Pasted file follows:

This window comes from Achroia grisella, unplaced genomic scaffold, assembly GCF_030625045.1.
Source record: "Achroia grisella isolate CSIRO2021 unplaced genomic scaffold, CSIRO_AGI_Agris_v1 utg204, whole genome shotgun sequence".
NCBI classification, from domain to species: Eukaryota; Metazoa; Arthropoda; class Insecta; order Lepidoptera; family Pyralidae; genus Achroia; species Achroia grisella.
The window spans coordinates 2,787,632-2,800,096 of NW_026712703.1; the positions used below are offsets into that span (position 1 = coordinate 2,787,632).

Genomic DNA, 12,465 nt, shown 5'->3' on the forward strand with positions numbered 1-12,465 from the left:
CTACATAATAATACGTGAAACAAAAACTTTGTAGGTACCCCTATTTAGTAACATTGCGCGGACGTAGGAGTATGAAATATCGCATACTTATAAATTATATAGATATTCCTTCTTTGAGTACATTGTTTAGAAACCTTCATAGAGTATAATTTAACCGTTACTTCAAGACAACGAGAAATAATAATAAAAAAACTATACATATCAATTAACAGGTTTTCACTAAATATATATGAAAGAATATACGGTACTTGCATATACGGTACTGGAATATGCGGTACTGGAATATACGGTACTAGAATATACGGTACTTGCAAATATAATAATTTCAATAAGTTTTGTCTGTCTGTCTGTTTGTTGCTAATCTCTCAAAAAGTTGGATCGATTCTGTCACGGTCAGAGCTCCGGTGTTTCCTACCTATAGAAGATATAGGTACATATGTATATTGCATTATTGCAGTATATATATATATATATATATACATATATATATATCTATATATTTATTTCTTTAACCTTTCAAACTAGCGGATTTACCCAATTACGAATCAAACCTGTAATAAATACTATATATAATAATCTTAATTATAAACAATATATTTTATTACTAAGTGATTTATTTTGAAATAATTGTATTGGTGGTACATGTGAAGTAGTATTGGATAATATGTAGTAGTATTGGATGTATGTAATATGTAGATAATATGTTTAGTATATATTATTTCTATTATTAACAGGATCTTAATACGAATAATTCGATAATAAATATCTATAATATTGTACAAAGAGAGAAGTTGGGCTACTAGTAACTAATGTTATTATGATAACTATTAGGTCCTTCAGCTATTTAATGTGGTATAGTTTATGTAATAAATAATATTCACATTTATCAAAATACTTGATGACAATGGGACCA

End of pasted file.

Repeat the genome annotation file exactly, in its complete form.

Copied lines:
This window comes from Achroia grisella, unplaced genomic scaffold, assembly GCF_030625045.1.
Source record: "Achroia grisella isolate CSIRO2021 unplaced genomic scaffold, CSIRO_AGI_Agris_v1 utg204, whole genome shotgun sequence".
NCBI classification, from domain to species: Eukaryota; Metazoa; Arthropoda; class Insecta; order Lepidoptera; family Pyralidae; genus Achroia; species Achroia grisella.
The window spans coordinates 2,787,632-2,800,096 of NW_026712703.1; the positions used below are offsets into that span (position 1 = coordinate 2,787,632).

Genomic DNA, 12,465 nt, shown 5'->3' on the forward strand with positions numbered 1-12,465 from the left:
CTACATAATAATACGTGAAACAAAAACTTTGTAGGTACCCCTATTTAGTAACATTGCGCGGACGTAGGAGTATGAAATATCGCATACTTATAAATTATATAGATATTCCTTCTTTGAGTACATTGTTTAGAAACCTTCATAGAGTATAATTTAACCGTTACTTCAAGACAACGAGAAATAATAATAAAAAAACTATACATATCAATTAACAGGTTTTCACTAAATATATATGAAAGAATATACGGTACTTGCATATACGGTACTGGAATATGCGGTACTGGAATATACGGTACTAGAATATACGGTACTTGCAAATATAATAATTTCAATAAGTTTTGTCTGTCTGTCTGTTTGTTGCTAATCTCTCAAAAAGTTGGATCGATTCTGTCACGGTCAGAGCTCCGGTGTTTCCTACCTATAGAAGATATAGGTACATATGTATATTGCATTATTGCAGTATATATATATATATATATATACATATATATATATCTATATATTTATTTCTTTAACCTTTCAAACTAGCGGATTTACCCAATTACGAATCAAACCTGTAATAAATACTATATATAATAATCTTAATTATAAACAATATATTTTATTACTAAGTGATTTATTTTGAAATAATTGTATTGGTGGTACATGTGAAGTAGTATTGGATAATATGTAGTAGTATTGGATGTATGTAATATGTAGATAATATGTTTAGTATATATTATTTCTATTATTAACAGGATCTTAATACGAATAATTCGATAATAAATATCTATAATATTGTACAAAGAGAGAAGTTGGGCTACTAGTAACTAATGTTATTATGATAACTATTAGGTCCTTCAGCTATTTAATGTGGTATAGTTTATGTAATAAATAATATTCACATTTATCAAAATACTTGATGACAATGGGACCA